I could not have made it without the support of family and friends. But at the same time, I had to do the work to heal myself and move on with my life. In the process, I realized that I had to learn to be my own best friend. I had to be my own advocate.

At times, when my internal dialogue veered towards being hard on myself or to be despondent, I asked myself this question: “What if your best friend had come to you, and said that she had that same internal dialogue about herself? What would you say to her?”

When I thought about it, I knew that my response would be to sooth her, tell her not to be too hard on herself, and offer encouragement or a solution. So I started responding to myself in this manner, and I found that this strategy that I had read about, helped a great deal.

My healing, as most are, was spotty, but slowly I felt somewhat stronger.  At the end of the year, when the shops were aglow and bustling with gifts and life, when everybody seemed to be happy, I decided that I would like to gift myself, for making it this far.

I wouldn’t buy anything that I need, just whatever that would catch my eye and evoke some excitement. One day, I walked into a Japanese department store, and I saw those small, beautiful blue plates with delicate white flowers. I knew that was my gift.

When I got home, and took out the plates from the package, there was a certain emotion, perhaps of calmness, associated with that act.

After that year I didn’t really keep the gifting as a consistent tradition. Some years I would buy myself a gift at the end of the year, some years I didn’t.

Today, my mind wandered to that tradition. But I think this year I have no need of gifting myself.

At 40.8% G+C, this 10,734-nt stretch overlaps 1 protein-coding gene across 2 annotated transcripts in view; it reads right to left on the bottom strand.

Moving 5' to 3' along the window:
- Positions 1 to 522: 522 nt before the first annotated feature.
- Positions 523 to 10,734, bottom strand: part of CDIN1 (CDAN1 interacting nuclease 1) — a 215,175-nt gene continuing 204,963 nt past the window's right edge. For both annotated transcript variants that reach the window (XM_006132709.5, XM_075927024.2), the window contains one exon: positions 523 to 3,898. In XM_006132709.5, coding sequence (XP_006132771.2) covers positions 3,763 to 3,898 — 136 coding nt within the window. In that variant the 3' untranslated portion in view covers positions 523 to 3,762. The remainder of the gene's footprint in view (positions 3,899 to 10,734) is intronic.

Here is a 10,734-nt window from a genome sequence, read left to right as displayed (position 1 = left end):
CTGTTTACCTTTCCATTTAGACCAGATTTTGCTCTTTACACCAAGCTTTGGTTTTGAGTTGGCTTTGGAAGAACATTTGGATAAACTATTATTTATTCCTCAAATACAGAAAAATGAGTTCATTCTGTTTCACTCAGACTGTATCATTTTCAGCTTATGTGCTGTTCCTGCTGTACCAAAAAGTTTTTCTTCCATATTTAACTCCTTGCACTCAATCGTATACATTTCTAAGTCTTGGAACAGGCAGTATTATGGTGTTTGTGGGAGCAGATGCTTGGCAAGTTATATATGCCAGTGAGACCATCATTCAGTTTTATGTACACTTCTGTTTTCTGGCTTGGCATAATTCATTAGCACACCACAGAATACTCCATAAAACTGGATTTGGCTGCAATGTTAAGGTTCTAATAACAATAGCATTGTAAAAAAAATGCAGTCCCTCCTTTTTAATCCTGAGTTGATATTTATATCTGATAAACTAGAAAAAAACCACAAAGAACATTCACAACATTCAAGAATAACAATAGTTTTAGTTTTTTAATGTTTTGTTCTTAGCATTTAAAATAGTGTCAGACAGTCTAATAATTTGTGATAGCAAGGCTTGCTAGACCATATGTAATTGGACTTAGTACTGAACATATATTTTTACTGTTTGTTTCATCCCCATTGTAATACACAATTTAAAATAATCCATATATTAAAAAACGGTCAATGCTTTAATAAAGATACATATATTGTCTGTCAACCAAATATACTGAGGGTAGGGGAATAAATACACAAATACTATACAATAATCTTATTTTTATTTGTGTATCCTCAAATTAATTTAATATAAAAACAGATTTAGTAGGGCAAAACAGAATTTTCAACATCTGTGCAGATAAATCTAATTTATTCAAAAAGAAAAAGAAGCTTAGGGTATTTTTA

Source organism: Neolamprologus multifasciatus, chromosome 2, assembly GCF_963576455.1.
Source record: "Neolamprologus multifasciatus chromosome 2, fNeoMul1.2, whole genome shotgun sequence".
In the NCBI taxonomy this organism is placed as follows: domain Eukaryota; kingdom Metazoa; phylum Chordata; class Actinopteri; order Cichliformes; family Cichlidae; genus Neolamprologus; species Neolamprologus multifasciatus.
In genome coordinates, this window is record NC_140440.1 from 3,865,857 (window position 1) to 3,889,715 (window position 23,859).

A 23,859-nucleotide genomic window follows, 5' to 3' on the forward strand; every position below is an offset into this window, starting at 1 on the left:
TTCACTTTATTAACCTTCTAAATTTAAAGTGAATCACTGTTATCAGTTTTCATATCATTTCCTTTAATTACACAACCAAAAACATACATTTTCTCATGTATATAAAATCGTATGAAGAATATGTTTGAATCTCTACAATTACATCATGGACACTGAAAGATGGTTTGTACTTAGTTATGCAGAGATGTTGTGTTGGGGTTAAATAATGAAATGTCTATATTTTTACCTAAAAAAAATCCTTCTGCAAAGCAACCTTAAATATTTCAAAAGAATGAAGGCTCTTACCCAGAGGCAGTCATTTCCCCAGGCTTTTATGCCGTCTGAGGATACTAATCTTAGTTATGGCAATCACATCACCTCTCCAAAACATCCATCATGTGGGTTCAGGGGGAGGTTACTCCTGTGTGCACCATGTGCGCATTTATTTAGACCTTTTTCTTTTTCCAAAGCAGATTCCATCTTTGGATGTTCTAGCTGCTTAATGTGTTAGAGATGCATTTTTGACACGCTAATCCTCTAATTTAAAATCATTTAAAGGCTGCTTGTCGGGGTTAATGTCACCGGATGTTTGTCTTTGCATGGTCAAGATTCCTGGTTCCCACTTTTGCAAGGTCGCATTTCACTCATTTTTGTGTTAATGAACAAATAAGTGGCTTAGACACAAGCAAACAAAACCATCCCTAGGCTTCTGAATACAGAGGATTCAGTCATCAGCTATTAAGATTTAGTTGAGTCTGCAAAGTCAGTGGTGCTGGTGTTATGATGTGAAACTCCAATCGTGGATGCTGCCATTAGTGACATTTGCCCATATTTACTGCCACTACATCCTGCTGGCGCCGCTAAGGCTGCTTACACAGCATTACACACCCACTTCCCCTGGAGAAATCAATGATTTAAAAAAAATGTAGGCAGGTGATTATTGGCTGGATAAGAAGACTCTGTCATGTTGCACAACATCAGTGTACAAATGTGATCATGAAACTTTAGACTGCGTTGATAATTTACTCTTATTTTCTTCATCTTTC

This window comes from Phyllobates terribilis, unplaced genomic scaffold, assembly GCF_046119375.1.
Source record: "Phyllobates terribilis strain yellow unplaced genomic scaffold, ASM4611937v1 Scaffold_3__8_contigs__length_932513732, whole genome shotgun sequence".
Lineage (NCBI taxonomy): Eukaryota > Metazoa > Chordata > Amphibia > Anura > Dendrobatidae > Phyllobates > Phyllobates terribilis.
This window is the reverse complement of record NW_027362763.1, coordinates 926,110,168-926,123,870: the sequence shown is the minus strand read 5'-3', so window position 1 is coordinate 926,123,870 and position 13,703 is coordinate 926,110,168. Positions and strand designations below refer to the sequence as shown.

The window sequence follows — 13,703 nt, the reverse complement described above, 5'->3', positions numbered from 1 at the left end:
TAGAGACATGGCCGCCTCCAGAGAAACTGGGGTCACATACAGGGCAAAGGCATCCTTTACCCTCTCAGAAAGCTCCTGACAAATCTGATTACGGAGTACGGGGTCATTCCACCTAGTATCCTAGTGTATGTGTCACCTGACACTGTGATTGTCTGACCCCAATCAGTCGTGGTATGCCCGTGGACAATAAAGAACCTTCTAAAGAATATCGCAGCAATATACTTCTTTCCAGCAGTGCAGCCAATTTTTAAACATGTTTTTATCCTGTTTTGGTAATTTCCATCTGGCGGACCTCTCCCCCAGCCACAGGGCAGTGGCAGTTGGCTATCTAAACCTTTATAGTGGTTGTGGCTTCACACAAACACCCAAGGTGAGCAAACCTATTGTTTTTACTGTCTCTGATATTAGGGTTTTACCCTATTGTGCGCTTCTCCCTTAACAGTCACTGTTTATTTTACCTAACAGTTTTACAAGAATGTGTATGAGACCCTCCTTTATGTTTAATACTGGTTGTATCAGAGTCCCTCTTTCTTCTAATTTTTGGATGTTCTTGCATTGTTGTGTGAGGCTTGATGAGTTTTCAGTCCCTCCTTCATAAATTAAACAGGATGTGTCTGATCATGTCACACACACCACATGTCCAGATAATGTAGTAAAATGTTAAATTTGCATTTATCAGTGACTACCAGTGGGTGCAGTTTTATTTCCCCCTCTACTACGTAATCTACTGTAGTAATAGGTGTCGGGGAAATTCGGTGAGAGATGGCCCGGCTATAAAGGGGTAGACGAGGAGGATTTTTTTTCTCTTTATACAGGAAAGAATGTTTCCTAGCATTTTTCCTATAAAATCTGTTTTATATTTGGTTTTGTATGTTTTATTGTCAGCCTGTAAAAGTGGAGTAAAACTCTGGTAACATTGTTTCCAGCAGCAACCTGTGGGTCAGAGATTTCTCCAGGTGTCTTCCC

That’s because this year I have had the opportunity to spend much more time with family and friends, sharing history and strengthening bonds. I also made several new friends, enjoying the ease with which we could talk for hours, and offering each other support in our endeavors and in our understanding of the world.

That is my gift that has been handed to me this year. Intangible, but probably one of the best.

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power of flowers

The freesias uncovered a childhood memory.

The first year the freesias bloomed from the bulbs that I planted deep in the ground, I was really happy to see them gracing my garden.

The years pass; every spring the flowers bring beauty and its light, delicate scent, almost like baby powder.

Then one day when I looked at the freesias, a memory from long ago came to my mind.

I remember when I was a very young girl, a page of a nursery rhyme book made a big impact on me.

It was a picture of Little Miss Muffet. She was in her garden, and the detail in the illustration that really captured me was the colorful flowers drawn with little feminine faces.

The freesias took me on that long journey back, to that piece of art that had so captivated me. I saw that little flower faces again, with their big, twinkling eyes and petals for hats.

Maybe, the freesias reminded me of the shape of the flowers; or maybe it is one of the mysterious ways that the mind recollects.

And it made me think: in a wooden house in the tropics, a little girl sees a picture of English flowers. But in the imagination of a child, unsullied by limitations, her mind is free to travel wherever it wants to go.

And that power of the imagination, ideally, should never go away.